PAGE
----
The Dog Hog is a weighted stainless steel ball that is reminiscent of the eye balls popular in backyard gardens in the early 1990s. It comes in two sizes: the small Dog Hog measures 2.88 inches in diameter and weighs six ounces and the large one measures 3.5 inches and weighs 8 ounces.

The Dog Hog is super easy to use. Just put it in your dog’s bowl and add food. The slick, slippery nature of the dog pig makes it difficult for a dog to successfully lift it out of the bowl in order to better reach and devour the food. Its weight makes it difficult to push out of the way. It is certainly not that difficult that it is tilt be moved, but in our test it was not easy to be chased around the bowl by an enthusiastic snout.

It should be noted that sound sensitive dogs may not appreciate the sound of the stainless steel ball rolling around in a stainless steel dog bowl.

The simple design gives Dog Hog high marks for ease of use both in the bowl and at the time of cleaning the device. However, it only added 1:02 minutes to the time it took Saber to finish a meal, bringing his total eating time to 3:02.


Wobbler slow feeder

When I unpacked the wobbler, I was reminded of the classic children’s toys from the 1970s and their ringing: “Weebles wobble, but they don’t fall!” This fishbowl-shaped slow feeder works in a similar way. It can slide in any direction, but thanks to its weighted silicone base, it does itself right once it’s released. You pour your dog’s food into the fishbowl, um, the bowl, and your dog has to stick his head in to chase the food inside the bowl.

The wobbler is about 5.5 “tall, about 4” deep, and has a 5 “opening. The top 2 inches can be unscrewed and removed, reducing the overall height of the wobbler to 3.5 inches. More importantly, however, the depth is reduced to just 2 inches and the diameter increased to 6.5 inches. This is great for smaller dogs – or any dog ​​who is suspicious of lowering their head in a relatively small space.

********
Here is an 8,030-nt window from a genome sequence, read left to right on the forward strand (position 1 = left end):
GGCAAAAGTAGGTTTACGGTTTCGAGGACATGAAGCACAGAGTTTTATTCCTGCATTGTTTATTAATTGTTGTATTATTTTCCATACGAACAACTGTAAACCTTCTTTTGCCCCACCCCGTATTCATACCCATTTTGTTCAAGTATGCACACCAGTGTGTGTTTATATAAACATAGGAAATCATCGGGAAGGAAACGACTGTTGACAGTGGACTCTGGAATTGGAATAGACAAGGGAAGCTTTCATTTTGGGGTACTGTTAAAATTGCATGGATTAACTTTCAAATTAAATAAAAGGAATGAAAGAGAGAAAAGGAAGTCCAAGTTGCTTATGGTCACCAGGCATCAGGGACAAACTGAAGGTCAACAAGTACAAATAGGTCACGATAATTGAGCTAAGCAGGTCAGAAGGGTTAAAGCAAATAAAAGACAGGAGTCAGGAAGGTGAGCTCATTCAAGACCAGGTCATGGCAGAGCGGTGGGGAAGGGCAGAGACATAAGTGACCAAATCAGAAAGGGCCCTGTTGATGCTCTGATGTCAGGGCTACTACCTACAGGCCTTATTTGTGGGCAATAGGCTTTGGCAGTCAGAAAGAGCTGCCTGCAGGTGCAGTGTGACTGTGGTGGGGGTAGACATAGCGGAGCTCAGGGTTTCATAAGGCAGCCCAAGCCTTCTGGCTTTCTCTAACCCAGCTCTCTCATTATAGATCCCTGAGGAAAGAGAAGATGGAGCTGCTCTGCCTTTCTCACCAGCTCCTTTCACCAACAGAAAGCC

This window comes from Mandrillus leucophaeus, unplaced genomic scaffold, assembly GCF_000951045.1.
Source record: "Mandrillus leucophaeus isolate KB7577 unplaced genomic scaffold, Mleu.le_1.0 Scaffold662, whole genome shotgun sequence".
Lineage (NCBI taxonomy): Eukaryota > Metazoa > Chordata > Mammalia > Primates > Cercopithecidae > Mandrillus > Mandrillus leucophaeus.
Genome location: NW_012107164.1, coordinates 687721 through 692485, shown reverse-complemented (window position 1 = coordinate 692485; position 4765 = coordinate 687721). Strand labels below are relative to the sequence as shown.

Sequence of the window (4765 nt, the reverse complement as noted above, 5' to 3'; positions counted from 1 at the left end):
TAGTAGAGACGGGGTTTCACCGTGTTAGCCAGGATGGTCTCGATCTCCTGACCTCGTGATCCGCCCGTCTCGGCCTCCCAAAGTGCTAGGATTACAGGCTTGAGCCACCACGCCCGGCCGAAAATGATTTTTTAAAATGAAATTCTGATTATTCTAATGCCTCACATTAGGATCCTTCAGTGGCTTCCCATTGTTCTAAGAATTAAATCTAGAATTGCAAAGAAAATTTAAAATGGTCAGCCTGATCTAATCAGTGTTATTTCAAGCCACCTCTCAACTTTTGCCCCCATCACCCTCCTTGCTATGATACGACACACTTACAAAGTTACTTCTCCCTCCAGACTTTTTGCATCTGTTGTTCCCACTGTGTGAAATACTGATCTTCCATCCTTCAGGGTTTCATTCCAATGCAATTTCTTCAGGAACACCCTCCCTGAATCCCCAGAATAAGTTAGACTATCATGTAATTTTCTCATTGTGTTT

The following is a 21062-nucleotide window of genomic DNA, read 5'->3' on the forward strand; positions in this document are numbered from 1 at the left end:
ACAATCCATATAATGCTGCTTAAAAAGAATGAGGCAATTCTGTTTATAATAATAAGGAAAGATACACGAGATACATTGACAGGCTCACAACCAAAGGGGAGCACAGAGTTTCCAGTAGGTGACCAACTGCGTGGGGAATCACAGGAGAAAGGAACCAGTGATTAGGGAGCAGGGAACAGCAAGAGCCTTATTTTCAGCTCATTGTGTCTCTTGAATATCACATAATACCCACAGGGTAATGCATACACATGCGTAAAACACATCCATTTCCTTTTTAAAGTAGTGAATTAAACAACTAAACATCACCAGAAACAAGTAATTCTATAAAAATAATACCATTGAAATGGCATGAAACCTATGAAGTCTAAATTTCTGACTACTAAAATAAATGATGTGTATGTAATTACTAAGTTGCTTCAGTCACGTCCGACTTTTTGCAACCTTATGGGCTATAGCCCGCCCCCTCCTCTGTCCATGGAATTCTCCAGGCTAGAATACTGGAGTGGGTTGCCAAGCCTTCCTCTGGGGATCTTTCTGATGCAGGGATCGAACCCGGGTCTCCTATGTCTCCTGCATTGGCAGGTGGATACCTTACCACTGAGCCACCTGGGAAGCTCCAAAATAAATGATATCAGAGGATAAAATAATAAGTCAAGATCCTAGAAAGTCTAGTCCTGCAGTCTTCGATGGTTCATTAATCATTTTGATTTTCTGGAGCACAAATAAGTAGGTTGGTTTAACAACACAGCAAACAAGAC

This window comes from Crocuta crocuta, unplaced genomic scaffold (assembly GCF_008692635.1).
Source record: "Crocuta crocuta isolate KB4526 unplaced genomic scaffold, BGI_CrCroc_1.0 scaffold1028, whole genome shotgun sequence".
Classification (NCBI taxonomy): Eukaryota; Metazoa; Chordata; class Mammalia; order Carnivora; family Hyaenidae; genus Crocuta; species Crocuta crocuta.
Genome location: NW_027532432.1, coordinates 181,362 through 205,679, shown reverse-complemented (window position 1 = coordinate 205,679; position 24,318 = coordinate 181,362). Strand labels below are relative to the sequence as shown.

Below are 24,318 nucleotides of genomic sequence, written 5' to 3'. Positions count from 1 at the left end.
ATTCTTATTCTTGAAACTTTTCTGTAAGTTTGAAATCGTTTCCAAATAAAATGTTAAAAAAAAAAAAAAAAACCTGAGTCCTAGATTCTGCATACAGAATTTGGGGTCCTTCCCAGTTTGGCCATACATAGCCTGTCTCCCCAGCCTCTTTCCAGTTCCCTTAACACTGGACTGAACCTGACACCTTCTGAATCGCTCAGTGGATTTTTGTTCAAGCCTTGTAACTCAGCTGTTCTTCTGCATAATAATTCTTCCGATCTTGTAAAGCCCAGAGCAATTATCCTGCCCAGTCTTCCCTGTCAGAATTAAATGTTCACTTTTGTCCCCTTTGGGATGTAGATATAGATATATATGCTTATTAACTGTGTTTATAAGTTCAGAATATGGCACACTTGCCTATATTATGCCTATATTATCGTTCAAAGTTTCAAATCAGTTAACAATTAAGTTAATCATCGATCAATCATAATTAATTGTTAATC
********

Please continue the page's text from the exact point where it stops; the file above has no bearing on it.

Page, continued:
The lower half of the wobbler ball has an inner bowl with a series of ridges inside, creating channels around which the snack will fall. This inner bowl spins inside the outer ball, but when we turned it by hand we felt some friction so we’re not entirely sure how much, if at all, spins when the dog eats.

When it came time to clean the bowl, we couldn’t figure out how to remove the internal bowl and were ready to toss the product altogether. Cooler heads prevailed, however, and the WDJ editor pointed us to a video on Wobbler’s Amazon page that showed how it can be done. Okay! It was being tested again.

According to the manufacturer, the wobbler holds up to four cups of food, is made of food-safe plastics and is BPA-free. We appreciate his unique ability to adapt to both large and small dogs.

The wobbler added 1:50 to the time it took Saber to finish a meal, increasing his total eating time to 3:50.


Gobble stopper

When selecting the products to review, “Ease of Use” was one of the attributes we were looking for and the Gobble Stopper looked very easy to use. That’s why we tried it.

The gobblestopper is made of a molded plastic bone on a 1-inch bottom that will suck on the bottom of a flat-bottomed dog bowl. The dog has to eat around the obstacle and use his tongue to sweep the food out from under the bone.

We used the gobble stopper in a 7 “inner diameter stainless steel bowl, which left about 1 to 2” of space between the device and the walls of the bowl. It took Saber an additional 2:51 minutes to finish a meal, bringing his total eating time to 4:51.

We had an issue with the suction cup not sticking well to the bottom of the bowl and towards the end of the meal we noticed it was being pushed around as Saber was working to get the last few nibbles out. The suction cup itself is extremely flat, which will likely make it difficult to achieve a strong seal. Adding water to Saber’s food may have reduced the seal’s strength as well.

Had the suction cup done a better job, we’d give the Gobble Stopper better marks for being easy to use, easy to clean, and more than doubling the time our test dog took to eat. Since it sometimes doesn’t stick to the bowl for the duration of the meal, we’re unfortunately less enthusiastic about recommending it.


Braking fast